Youth Camp Overview

How many of us wonder if we could have been really great at some type of craft or skill, given an earlier start? Sherwood Forest Summer Camp attendees have the rare opportunity to try their hands at many crafts and skills that are no longer widely taught. Maybe your child is a natural with a bow? Or perhaps they are made for the stage, but never had a chance to be in a play before. It is amazing what new things a child can learn when you take away the distractions of modern technology and put them in a beautiful forest with skilled teachers.

All of our hands-on activities take place in our 23-acre medieval village. Campers will be transported back in time to a world of knights, ladies, and a simpler way of life. Campers will work with their hands to create useful tools and learn skills that were essential to daily living in the medieval era. No modern entertainment devices will be available.

Every member of our team, whether a paid staff member or a volunteer, undergoes a strict screening and application process, and is required to participate in First Aid and CPR training. Our nurse is on site 24/7 and our pool is monitored closely by a certifed lifeguard. Meals are prepared by food industry professionals. We are fully state certified.




Visit our Curriculum page for details.

Sword Play Falconry Blacksmithing Archery


Campers have the option of sleeping in Sherwood Castle or in one of the Merry Folks’ Pavilions.

Sherwood Castle is an indoor, climate controlled environment with bunk beds.  A temporary wall separates the 40 lords from the 30 ladies in residence. All Dragons (age 7-9) will be assigned to quarters in the Castle (with strict rules against fire breathing and anything more than an occasional moment of flatulence).

The Merry Men’s Pavilion and Merry Women’s Pavilion are large, military-grade tents which stand over a raised wooden platform. They are insulated and climate controlled. Our more adventurous campers will enjoy this option because, although it is a bit more luxurious than traditional camping, campers still get to be closer to nature and enjoy the night air and the sound of crickets and denizens of the forest.  Campers choosing this accommodation option will usually have more personal space to spread out in than those sleeping in the Castle.  The Pavilions are less populated and less noisy.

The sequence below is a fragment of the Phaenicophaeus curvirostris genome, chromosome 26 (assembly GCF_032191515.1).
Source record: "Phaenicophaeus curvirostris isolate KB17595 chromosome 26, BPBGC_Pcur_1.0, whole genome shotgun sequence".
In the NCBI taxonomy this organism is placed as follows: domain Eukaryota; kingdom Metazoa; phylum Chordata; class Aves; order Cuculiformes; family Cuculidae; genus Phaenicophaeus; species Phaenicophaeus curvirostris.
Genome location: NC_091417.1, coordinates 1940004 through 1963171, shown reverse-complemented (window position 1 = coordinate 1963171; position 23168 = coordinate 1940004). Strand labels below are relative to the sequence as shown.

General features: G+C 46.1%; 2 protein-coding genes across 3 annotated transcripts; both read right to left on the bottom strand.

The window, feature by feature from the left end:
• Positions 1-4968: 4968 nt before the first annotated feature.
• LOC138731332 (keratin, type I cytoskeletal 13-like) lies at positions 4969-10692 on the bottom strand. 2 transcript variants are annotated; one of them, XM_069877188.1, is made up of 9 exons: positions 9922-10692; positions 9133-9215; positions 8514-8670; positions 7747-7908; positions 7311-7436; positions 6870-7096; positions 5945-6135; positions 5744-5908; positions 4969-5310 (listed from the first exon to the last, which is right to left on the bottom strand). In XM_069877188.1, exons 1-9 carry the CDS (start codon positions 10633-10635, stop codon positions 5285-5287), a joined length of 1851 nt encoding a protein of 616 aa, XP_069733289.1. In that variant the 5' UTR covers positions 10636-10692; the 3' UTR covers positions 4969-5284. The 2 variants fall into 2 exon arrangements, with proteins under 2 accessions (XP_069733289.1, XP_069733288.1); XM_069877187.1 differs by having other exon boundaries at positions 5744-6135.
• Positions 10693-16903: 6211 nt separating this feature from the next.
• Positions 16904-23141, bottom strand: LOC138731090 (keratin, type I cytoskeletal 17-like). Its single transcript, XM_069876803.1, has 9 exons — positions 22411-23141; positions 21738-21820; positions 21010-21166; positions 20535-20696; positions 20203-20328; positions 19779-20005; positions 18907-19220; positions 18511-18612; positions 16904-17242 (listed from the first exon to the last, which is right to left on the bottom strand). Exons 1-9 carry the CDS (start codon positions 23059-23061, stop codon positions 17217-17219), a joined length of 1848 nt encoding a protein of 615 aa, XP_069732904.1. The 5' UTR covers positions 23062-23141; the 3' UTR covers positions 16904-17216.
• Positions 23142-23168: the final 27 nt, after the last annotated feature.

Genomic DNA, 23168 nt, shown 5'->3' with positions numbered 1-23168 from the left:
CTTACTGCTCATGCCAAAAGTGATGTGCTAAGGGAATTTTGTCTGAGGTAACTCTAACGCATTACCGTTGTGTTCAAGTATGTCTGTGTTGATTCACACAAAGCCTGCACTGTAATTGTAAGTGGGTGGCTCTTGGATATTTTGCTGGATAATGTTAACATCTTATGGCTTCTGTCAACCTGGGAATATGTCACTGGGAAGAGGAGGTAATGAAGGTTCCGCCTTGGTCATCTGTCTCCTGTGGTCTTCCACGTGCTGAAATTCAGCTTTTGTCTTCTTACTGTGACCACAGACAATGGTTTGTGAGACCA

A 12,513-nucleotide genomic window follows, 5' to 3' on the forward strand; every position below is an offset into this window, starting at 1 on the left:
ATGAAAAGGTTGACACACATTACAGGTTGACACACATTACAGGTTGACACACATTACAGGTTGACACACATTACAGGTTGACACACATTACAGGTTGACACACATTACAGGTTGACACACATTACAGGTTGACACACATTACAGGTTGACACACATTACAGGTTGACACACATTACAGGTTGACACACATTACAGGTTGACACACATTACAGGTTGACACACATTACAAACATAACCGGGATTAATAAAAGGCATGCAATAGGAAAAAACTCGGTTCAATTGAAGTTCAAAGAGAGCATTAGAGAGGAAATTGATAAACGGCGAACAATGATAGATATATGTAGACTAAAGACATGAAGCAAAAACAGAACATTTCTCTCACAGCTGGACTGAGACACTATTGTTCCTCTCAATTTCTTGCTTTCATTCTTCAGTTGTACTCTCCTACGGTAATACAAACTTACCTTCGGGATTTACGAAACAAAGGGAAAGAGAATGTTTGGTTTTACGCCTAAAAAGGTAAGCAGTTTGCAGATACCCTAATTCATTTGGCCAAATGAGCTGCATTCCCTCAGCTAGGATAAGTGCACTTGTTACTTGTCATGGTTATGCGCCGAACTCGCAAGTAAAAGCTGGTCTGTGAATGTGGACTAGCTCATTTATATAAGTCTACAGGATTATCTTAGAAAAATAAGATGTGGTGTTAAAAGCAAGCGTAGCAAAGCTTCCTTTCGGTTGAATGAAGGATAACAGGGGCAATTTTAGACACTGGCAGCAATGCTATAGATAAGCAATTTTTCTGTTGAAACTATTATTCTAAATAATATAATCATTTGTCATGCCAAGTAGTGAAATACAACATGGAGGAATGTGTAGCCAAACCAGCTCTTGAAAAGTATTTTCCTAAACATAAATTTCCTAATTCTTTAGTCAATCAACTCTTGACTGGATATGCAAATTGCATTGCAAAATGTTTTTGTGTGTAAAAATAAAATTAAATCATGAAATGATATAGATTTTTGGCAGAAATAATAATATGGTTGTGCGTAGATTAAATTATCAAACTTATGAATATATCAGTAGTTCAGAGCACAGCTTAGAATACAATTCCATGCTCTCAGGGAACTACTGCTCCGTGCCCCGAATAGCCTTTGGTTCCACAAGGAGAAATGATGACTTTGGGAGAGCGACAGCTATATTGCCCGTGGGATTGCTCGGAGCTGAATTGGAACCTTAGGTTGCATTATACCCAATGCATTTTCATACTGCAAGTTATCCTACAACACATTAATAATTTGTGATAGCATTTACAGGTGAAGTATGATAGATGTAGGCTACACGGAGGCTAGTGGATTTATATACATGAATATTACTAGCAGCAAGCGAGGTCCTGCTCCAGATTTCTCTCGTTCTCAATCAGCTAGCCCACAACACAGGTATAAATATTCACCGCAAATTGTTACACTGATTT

Accommodations options are first-come, first-served.



In 2018 we will have 3 sessions of 6 nights each (drop off Sunday, pick up Saturday).  If campers are attending multiple sessions consecutively, they can stay with us on that “bridge” Saturday night and enjoy extra-special activities at no extra charge!  (We’ll do their laundry for no additional charge, too)

  • Session I  – Jul 8-14
  • Session II – Jul 15-21
  • Session III – Jul 22-28

Now, with some details…


The week begins Sunday afternoon when campers are dropped off.  Activities for the rest of the day are focused on site orientation, learning about the creatures of the forest, and everyone getting to know each other.

Mondays through Fridays

Campers will wake and eat breakfast by 8:00am. During their day they will attend 4-5 classes, enjoy 3 healthy, delicious meals, several healthy snacks, have time to cool off in the pool, and have a nap or free game time if desired.  There is a camp-wide post dinner activity – usually something theatrical or a large group game.  Showers occur nightly after this activity, followed by storytime while campers are in their beds.  Lights are out by 10:00pm.


Campers wake and eat breakfast by 9:00am.  The entire camp proceeds to the theatre to watch the performances that campers have been working on in Theatre class, and then campers are dismissed.

“Bridge Campers”